Widely used blood pressure measuring method can be inaccurate

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In a recent study, scientists found the most common method of measuring blood pressure is often inaccurate.

The finding suggests people at risk of heart disease are missing diagnosis and potentially life-saving treatment.

The commonly used so-called “cuff method” involves strapping an inflatable cuff over the upper arm to temporarily cut off the blood supply; then calculating the blood pressure once the cuff is relaxed.

In the study, the team found this method can be inaccurate when monitoring people with mid-range blood pressure.

They used data from studies from the 1950s until now that compared cuff blood pressure of more than 2,500 people with that of the gold standard method, called invasive blood pressure.

It’s uncertain whether cuff blood pressure accurately measures the pressure in the arteries of the arm or the major artery just outside the heart, called the aorta.

This is important as blood pressure readings can be different in these two spots – a potential difference of 25 mmHg or more.

The central aorta blood pressure is a better indicator of the pressure experienced by organs, such as the heart and brain, so it is more clinically relevant.

The possibility of big blood pressure differences between the arm and the aorta could result in very different clinical decisions on diagnosis and treatment.

The team found cuff blood pressure had reasonable accuracy compared with the reference standard, at either the arm or aorta, among people with low cuff blood pressure (lower than 120/80 mmHg) and high cuff blood pressure (the same or higher than 160/100 mmHg).

These people are at the extreme ends of the blood pressure risk spectrum.

The team showed the accuracy when compared to invasive blood pressure was up to 80%.

But for the rest of the population with blood pressure in the middle range – systolic 120 to 159, and diastolic 80 to 99 mmHg – accuracy compared with invasive blood pressure at the arm or the aorta was quite low: only 50% to 57%.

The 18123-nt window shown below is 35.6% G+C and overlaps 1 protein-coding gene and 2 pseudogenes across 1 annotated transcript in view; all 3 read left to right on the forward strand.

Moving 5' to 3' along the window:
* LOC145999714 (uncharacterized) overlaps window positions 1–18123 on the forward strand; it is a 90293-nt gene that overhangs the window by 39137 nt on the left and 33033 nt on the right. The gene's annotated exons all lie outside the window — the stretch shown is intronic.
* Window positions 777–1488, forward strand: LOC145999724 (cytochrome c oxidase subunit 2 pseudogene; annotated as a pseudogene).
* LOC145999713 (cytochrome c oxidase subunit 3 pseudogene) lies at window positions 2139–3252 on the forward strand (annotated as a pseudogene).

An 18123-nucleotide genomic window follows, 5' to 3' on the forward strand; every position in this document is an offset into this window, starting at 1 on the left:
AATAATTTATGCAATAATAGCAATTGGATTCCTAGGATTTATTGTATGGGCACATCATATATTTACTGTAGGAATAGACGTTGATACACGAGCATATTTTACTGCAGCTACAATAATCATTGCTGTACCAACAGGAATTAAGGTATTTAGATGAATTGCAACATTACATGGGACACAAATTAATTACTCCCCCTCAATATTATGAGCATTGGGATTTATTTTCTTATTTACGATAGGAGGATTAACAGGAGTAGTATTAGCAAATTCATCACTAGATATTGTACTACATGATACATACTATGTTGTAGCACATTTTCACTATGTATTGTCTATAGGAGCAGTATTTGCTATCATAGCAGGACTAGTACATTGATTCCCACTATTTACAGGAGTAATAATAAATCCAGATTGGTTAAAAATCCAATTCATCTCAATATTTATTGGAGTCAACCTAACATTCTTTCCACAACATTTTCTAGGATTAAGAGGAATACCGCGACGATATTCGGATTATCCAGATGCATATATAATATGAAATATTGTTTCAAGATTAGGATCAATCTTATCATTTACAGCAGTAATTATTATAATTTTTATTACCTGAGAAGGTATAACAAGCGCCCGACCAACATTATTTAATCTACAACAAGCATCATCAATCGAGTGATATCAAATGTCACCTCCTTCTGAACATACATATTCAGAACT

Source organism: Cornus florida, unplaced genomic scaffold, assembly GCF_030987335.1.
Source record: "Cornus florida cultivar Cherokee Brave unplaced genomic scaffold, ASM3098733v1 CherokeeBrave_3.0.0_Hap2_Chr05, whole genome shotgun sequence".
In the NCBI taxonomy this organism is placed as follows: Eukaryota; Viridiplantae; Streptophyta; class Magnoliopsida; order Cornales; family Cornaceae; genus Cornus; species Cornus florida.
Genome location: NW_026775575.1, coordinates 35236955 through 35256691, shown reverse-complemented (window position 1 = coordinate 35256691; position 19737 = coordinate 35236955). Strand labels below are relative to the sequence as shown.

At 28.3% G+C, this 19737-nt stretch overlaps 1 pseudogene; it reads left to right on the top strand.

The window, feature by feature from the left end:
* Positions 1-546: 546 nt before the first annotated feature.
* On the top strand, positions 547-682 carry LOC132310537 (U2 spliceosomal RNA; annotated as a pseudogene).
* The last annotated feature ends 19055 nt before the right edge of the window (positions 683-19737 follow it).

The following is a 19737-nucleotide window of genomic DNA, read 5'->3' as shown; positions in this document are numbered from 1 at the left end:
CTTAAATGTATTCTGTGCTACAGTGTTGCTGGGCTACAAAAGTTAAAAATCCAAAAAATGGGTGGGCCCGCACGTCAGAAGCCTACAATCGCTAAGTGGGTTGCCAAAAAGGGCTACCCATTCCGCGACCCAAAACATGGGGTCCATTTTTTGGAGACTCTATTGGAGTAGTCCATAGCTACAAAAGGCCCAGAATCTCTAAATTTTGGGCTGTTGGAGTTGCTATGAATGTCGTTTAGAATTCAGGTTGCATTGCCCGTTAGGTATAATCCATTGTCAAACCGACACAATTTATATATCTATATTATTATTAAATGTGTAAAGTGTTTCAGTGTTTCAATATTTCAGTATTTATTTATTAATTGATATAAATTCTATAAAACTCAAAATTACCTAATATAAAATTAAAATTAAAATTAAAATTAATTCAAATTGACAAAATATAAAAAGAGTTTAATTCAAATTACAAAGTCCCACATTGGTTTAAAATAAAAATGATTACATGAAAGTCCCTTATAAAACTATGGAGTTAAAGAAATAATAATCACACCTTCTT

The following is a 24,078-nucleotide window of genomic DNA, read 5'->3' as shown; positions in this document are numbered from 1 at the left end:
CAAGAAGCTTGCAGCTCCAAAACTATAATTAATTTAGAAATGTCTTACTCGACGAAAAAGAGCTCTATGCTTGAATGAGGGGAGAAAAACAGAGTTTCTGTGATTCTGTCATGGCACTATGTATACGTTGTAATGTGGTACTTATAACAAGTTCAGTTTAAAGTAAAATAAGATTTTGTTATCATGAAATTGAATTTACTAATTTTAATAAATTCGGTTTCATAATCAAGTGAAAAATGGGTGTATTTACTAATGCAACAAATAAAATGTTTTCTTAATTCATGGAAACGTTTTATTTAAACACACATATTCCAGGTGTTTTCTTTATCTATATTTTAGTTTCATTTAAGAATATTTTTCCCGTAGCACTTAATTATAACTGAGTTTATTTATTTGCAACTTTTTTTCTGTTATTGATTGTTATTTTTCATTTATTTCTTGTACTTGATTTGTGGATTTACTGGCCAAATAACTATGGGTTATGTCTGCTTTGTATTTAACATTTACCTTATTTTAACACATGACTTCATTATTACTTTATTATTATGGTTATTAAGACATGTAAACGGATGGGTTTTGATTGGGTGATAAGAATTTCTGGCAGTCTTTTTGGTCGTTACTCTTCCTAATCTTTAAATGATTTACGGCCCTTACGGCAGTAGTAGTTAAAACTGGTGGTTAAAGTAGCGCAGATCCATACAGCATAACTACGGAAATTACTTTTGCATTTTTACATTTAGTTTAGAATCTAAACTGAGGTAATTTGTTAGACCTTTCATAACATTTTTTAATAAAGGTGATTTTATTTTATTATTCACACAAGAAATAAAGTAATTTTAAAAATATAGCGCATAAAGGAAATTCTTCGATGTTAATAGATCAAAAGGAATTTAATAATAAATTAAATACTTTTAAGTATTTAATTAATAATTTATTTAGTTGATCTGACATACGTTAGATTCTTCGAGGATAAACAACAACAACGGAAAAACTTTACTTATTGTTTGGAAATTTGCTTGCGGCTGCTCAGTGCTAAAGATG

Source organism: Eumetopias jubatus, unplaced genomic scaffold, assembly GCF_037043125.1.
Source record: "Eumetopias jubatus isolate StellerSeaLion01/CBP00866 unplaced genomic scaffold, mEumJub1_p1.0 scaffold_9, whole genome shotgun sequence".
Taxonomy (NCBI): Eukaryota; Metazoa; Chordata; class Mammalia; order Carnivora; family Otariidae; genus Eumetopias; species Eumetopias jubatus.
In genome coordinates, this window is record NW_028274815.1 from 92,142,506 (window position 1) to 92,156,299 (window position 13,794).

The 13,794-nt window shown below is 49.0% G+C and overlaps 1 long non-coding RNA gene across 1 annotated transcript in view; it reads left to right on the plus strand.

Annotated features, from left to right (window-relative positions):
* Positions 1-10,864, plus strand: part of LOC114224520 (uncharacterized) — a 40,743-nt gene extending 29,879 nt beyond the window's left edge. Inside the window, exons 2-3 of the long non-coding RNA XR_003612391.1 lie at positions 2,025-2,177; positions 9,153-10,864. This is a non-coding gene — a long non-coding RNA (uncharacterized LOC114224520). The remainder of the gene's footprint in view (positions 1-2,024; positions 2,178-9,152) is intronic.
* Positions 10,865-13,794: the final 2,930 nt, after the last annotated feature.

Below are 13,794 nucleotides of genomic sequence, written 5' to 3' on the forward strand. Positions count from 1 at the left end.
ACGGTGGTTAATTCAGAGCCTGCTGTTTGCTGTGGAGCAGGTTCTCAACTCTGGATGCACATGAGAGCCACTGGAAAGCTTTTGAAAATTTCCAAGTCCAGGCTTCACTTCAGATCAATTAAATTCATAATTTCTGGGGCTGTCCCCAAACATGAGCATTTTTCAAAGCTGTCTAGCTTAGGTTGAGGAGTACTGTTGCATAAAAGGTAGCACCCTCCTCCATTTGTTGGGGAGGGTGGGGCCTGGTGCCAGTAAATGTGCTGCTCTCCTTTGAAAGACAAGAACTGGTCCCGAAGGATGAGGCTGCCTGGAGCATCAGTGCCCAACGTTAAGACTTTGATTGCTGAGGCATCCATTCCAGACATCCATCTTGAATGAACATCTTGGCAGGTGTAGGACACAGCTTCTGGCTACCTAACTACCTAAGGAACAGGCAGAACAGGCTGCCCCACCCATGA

The findings suggest that for people whose blood pressure is in the most common mid-range of 120 to 160 mmHg systolic or 80 to 100 mmHg diastolic, there can be much less certainty as to whether the cuff blood pressure is truly representative of the actual blood pressure.

While this study reveals accuracy issues, the evidence from many large clinical trials clearly shows taking medication to lower blood pressure from high levels reduces the chances of stroke, heart attack and vascular disease.

The team says cuff blood pressure measurements are still useful, but doctors could help more people if we could measure blood pressure more accurately.

If you care about high blood pressure, please read studies about how fasting may help reverse high blood pressure, and early time-restricted eating could help improve blood pressure.

For more information about blood pressure, please see recent studies about new suggestions for treating high blood pressure, and results showing vitamin D could improve blood pressure in people with diabetes.

The study was published in the Journal of the American College of Cardiology.

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